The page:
“The Revenant”: Actions Speak Louder Than Words

“As long as you can still grab a breath, you fight.”
Film + TVReviews
“The Revenant”: Actions Speak Louder Than Words

“As long as you can still grab a breath, you fight.”

Words: Bailey Pennick

January 05, 2016

Leonardo DiCaprio in “The Revenant”

WARNING: This review contains spoilers.

The Revenant is brutal. There’s no getting around it. Throughout Alejandro González Iñárritu’s latest film, a two-and-a-half-hour period piece about revenge and endurance within the uncharted wilderness of the Louisiana Purchase, you come face to face with every despicable and horrifying aspect of life in a world that wasn’t built for settlers and frankly doesn’t want them. There’s no question that it’s hard to watch, but if you turn away from The Revenant’s unflinching realism, you’ll miss much of the film’s brilliance. Yes, there are impressive action scenes and enough blood to make even the strongest stomachs turn, but the true drama lies in small looks and quiet landscapes.

On its surface, The Revenant is a tale as old as time—a scorned man travels through physical and emotional hell to seek revenge on the heartless bastard who killed his son in cold blood—but it’s Iñárritu’s confident direction and Emmanuel Lubezki’s severe cinematography that ensure that this film isn’t just Gladiator 2 or Kill Bill Volume 3. There are no grand speeches explaining why John Fitzgerald (Tom Hardy) needed to stab Hugh Glass’s (Leonardo DiCaprio) son, Hawk, in front of his mauled father; instead there are just sublime shots of untouched terrain to signify how far our hero needs to go to settle the score. And there are no zinging one-liners from Glass once he tracks Fitzgerald down in the final minutes of the film, because his heavy and weary steps toward the coward project all the strength the audience needs to feel. We know how the film is going to end before the theater lights dim—“the revenant” means someone who has returned from the dead—but Iñárritu is more concerned with exposing the beauty and fear in both Glass’s and Fitzgerald’s clashing fights for survival.

After the film’s chaotic and terrifying start—in which the Arikara tribe ambushes Captain Andrew Henry’s (Domhnall Gleeson) outfit and Glass is almost completely ripped apart by a mother grizzly bear who is very protective of her cubs—The Revenant’s major action shifts to a moral dilemma: Does the hunting party try to save their comrade who is coughing up blood and wheezing his (probably) final breaths? Or does the Darwinian adage of “survival of the fittest” trump all? Gleeson’s supporting performance is masterful as he waffles between being a strong, by-the-book leader who should kill Glass to save the group and a young, shaken officer who can’t bear to watch as another one of his troops dies under his command. His compassion (or weakness, depending on how you look at it) keeps Glass alive, and Fitzgerald’s need for money makes him one of the men chosen to stay behind and give Glass a proper burial when he finally does succumb to his injuries.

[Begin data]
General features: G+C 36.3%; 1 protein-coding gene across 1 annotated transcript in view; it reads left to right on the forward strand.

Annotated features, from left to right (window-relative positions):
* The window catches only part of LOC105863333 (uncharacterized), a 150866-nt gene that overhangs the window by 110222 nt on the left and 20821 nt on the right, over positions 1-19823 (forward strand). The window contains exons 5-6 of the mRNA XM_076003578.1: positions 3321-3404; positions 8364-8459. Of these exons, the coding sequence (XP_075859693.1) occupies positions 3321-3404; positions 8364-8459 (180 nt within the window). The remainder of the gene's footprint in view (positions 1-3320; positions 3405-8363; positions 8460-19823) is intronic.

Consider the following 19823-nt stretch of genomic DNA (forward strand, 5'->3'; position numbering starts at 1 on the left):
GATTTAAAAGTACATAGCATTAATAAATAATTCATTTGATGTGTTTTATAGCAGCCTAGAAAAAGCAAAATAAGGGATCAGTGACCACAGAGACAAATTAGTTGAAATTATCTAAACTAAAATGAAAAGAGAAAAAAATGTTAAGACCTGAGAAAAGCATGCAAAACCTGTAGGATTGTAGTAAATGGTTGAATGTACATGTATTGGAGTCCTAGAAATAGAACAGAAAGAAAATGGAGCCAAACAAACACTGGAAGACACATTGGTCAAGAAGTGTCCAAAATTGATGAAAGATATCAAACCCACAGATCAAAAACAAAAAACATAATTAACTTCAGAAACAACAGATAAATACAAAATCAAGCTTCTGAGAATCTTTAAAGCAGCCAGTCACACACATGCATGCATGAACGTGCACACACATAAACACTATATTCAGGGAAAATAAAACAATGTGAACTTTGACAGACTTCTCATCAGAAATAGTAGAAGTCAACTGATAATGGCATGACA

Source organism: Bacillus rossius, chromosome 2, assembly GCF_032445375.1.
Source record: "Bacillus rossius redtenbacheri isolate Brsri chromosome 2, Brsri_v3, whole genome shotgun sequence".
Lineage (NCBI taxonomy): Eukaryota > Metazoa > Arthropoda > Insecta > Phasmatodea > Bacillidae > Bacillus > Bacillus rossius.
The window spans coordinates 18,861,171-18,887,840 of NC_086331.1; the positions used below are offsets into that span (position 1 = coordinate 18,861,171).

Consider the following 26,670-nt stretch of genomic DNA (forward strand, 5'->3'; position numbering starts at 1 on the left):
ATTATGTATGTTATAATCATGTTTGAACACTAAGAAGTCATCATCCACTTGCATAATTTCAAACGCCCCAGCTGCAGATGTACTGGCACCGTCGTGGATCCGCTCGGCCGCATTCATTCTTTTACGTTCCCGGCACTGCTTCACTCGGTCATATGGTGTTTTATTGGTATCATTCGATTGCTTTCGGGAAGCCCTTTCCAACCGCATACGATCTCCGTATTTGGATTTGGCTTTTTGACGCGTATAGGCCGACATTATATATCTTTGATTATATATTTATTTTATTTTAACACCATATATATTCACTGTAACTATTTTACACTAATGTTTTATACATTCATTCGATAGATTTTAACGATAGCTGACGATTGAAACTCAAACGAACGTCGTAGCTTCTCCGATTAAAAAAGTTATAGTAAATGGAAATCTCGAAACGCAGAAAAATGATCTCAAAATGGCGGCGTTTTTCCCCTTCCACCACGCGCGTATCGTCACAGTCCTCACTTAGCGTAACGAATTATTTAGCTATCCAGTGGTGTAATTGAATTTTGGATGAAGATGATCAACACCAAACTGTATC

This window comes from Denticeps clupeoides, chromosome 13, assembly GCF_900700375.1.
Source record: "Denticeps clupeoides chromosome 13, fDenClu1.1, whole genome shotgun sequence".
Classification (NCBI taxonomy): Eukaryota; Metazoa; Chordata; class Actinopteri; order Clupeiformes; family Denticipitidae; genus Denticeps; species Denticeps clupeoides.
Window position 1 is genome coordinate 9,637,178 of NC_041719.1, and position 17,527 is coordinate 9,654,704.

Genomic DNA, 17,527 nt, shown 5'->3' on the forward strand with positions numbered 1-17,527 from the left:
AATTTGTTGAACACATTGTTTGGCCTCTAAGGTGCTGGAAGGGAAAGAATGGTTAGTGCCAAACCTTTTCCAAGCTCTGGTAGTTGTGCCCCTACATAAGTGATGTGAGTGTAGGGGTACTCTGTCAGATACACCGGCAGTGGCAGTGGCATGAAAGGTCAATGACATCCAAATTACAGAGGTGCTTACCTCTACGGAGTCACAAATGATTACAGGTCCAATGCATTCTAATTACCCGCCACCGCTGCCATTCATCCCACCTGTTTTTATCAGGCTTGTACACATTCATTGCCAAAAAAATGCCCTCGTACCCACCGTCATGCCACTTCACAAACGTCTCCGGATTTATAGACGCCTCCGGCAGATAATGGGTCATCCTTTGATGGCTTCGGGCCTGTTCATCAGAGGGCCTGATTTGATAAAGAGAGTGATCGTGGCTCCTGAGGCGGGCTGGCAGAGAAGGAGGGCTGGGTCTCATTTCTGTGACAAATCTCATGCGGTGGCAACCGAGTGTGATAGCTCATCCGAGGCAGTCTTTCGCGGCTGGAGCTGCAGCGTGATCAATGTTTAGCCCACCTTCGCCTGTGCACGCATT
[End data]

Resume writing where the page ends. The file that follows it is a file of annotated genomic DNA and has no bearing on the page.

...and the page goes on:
It’s sickening to watch two men try to fight for lives that neither of them can return to, but it’s that uneasiness that rekindles our compassion and grace.

Hardy, who is burdened with most of the film’s dialogue, humanizes Fitzgerald as a headstrong man determined to outrun his disastrous past and break the chains of his financial debt. Fitzgerald isn’t used to taking orders—especially from a fresh-faced military officer—but he holds back from tearing Henry a new one because he knows that he is his key to a payday. Hardy’s nuanced body language shows Fitzgerald’s vulnerability and belies how his fear of ending this expedition empty-handed led him to murder Hawk and leave his father for dead.

Even as Fitzgerald tries to convince himself that Glass wants to be smothered to death on his makeshift stretcher—“You just gimme a blink if you want me to do it”—Glass refuses to give up and maintains unbroken eye contact with his enemy. He can’t speak because the grizzly slashed his throat, but his piercing gaze is louder and more effective than any scream he could utter. It’s no secret that DiCaprio’s dedication to this role was unparalleled (he ate a real piece of raw bison liver on film for authenticity’s sake), but it’s the simple acting behind his eyes that’s most effective. His full emotional power comes at the start of his journey back from the dead—once the abandoned Glass escapes from his improvised grave, he uses all of his strength to crawl over and touch the body of his slain son. He gently touches Hawk’s frozen face, puts his head next to his, and looks at him with the all the admiration and love of a heartbroken parent.

These small moments interspersed with gorgeous shots of immaculate earth aren’t as flashy as when DiCaprio climbs into a dead horse’s body for warmth or when the game of cat and mouse finally comes to an end, but they are what makes the harrowing struggle of The Revenant more than just a couple of hours of entertainment with high shock value and heinous behind-the-scene anecdotes. There’s no satisfaction in Glass finally catching Fitzgerald, both of them dripping blood all over the carpet of once-pure snow, because both characters have been pushed to the limits of their humanity. It’s sickening to watch two men try to fight for lives that neither of them can return to, but it’s that uneasiness that rekindles our compassion and grace. Don’t avoid the raw pain of The Revenant because it makes you uncomfortable; it might just thaw your cold heart. FL